<hr></blockquote><p> <blockquote><font size="1" face="Verdana, Arial">quote:</font><hr> One possible option would be to have a mobile system kept safely guarded in garrison during "normal" peacetime. Only in a crisis or on receipt of strategic warning would the force be sent into mobile operation. This raises the issue of whether strategic warning can be the principal means to protect a nuclear force. Some have argued that Wohlstetter's "delicate balance" assumed a "bolt from the blue" attack and that such attacks are unlikely.  This argument, however, ignores the fact that some of the most serious instances of surprise attacks were not "bolts from the blue" but rather "bolts from the gray," and indeed sometimes the gray has been very dark indeed.  For example, the attack on Pearl Harbor occurred only ten days after a war warning had been sent to its commander from the Chief of Naval Operations.  The Israelis depend on strategic warning to mobilize their military forces, but failed to mobilize until just before the start of the 1973 Yom Kippur war despite a situation that could hardly be characterized as "blue skies."  The combat in Kashmir between Indian and Pakistani forces in the spring of 1999 once again illustrates that it is often hard to find "blue skies" in the relations between these two countries. <p> <hr></blockquote>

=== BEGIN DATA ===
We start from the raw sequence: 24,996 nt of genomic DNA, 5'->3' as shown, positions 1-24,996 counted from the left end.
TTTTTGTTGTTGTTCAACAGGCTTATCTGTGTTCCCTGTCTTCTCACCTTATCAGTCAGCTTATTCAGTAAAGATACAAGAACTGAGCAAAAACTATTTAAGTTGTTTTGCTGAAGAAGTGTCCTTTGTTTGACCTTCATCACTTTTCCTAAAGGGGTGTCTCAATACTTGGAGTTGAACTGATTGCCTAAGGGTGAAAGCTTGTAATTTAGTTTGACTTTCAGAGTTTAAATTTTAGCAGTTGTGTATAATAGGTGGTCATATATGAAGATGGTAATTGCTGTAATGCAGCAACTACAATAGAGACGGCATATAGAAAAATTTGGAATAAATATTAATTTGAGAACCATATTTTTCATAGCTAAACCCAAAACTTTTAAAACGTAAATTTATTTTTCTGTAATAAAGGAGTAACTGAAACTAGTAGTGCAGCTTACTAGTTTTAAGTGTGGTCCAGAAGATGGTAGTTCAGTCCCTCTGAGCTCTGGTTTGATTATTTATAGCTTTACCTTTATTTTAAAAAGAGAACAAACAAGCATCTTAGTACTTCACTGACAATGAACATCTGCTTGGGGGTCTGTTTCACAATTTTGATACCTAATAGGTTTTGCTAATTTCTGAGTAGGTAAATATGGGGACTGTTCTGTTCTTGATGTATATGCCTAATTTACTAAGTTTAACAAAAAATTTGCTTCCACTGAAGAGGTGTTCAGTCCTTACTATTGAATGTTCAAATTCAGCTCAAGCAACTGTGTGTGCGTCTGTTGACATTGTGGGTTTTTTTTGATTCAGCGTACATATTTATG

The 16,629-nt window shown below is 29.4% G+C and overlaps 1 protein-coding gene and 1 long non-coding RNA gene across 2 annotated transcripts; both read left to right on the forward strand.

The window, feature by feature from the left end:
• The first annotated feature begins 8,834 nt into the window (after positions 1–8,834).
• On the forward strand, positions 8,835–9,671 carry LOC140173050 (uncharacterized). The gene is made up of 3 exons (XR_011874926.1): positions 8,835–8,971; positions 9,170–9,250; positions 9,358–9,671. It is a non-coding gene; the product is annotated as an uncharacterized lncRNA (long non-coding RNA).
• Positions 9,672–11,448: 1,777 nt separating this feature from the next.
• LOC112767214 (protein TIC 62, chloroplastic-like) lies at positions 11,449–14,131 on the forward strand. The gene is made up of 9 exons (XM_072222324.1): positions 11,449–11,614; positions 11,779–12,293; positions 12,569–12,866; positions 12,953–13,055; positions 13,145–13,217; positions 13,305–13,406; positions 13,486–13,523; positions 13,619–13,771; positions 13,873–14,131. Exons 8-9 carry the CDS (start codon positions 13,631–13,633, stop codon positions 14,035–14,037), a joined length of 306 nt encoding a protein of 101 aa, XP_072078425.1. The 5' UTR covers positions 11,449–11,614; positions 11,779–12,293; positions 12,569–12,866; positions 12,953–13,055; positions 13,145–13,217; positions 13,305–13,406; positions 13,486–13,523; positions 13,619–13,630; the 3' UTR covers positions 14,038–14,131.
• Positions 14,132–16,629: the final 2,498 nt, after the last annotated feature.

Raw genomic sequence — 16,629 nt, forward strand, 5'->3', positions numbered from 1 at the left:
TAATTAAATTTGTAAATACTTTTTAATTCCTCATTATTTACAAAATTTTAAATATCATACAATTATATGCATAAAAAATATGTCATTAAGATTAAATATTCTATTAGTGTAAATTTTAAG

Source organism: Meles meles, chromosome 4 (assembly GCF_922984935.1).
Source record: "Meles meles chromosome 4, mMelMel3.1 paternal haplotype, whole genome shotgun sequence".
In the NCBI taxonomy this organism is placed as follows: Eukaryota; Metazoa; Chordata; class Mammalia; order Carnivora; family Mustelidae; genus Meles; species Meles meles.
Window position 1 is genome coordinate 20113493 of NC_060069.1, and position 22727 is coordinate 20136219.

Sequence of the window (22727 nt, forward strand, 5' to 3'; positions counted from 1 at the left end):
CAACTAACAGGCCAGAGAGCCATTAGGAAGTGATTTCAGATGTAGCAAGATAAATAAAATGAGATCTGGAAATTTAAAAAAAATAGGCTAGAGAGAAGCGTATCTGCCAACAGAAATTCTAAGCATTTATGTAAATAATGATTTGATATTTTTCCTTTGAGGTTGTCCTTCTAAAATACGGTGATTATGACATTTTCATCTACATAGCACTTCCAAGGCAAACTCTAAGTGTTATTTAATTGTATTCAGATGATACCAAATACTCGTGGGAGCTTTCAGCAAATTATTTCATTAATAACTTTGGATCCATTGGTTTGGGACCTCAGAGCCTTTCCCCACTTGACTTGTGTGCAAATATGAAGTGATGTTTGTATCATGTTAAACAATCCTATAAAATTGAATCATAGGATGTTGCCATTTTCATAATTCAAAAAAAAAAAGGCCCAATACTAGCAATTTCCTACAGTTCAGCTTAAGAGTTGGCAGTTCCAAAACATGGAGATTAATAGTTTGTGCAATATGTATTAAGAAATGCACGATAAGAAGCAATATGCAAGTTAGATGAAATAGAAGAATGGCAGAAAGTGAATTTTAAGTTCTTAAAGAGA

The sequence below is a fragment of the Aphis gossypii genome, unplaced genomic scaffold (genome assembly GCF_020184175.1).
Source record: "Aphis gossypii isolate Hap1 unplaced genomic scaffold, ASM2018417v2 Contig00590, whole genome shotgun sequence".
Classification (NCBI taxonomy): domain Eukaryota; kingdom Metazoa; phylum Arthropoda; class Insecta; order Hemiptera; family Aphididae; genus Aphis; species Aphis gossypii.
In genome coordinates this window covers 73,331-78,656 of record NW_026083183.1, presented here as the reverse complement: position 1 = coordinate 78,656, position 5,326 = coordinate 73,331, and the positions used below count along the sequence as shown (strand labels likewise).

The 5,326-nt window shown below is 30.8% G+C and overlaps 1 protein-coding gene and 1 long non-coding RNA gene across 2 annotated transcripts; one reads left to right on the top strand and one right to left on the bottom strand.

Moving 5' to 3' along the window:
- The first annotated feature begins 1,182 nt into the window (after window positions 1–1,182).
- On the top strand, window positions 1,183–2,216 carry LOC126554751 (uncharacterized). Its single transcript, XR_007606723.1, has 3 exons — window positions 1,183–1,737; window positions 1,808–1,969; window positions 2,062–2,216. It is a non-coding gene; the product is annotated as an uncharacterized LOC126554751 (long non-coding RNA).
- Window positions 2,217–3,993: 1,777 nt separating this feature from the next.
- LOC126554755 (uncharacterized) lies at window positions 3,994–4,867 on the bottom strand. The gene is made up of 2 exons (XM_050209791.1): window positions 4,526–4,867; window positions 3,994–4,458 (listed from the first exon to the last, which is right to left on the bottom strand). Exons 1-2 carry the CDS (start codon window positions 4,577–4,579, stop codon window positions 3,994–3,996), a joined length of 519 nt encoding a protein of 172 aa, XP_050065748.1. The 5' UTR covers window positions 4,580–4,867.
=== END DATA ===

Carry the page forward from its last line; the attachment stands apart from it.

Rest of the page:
<blockquote><font size="1" face="Verdana, Arial">quote:</font><hr> India must also decide on a targeting and use doctrine. Open Indian sources (including the National Security Advisory Board's draft Nuclear Doctrine) call for a minimum or proportional deterrence doctrine. Such a doctrine would require only a small number of delivery vehicles and would target only the opponent's cities. This doctrine might be sufficient for deterring Pakistan, especially if India's main goal were to ensure that nuclear weapons are not used in any conflict. Against China this doctrine might not be enough. A first strike by China against India using approximately 20 nuclear weapons could devastate India's nuclear and air forces, yet China would still have over one hundred nuclear weapons to hit Indian cities should India strike Chinese cities in response. India must determine how it would respond to such an attack. Such a response would probably involve attacking Chinese military targets, which would require a larger and more discriminate nuclear force than would be required by a minimum deterrence doctrine. /QUOTE]<p>[QUOTE]Nor can India easily forgo the possession of thermonuclear weapons if it wants to maintain any sort of balance with China. Despite the common belief that one atomic weapon is enough to destroy a city, in actuality a 10-kT weapon will destroy about 9 sq km of an urban area.  While this yield would be quite enough for a medium-sized city like Hiroshima with a population of about one-quarter million and a built-up area of about 18 sq km, large modern cities typically have populations of 5 to 10 million and built-up areas of 500 to 1,000 sq km or more.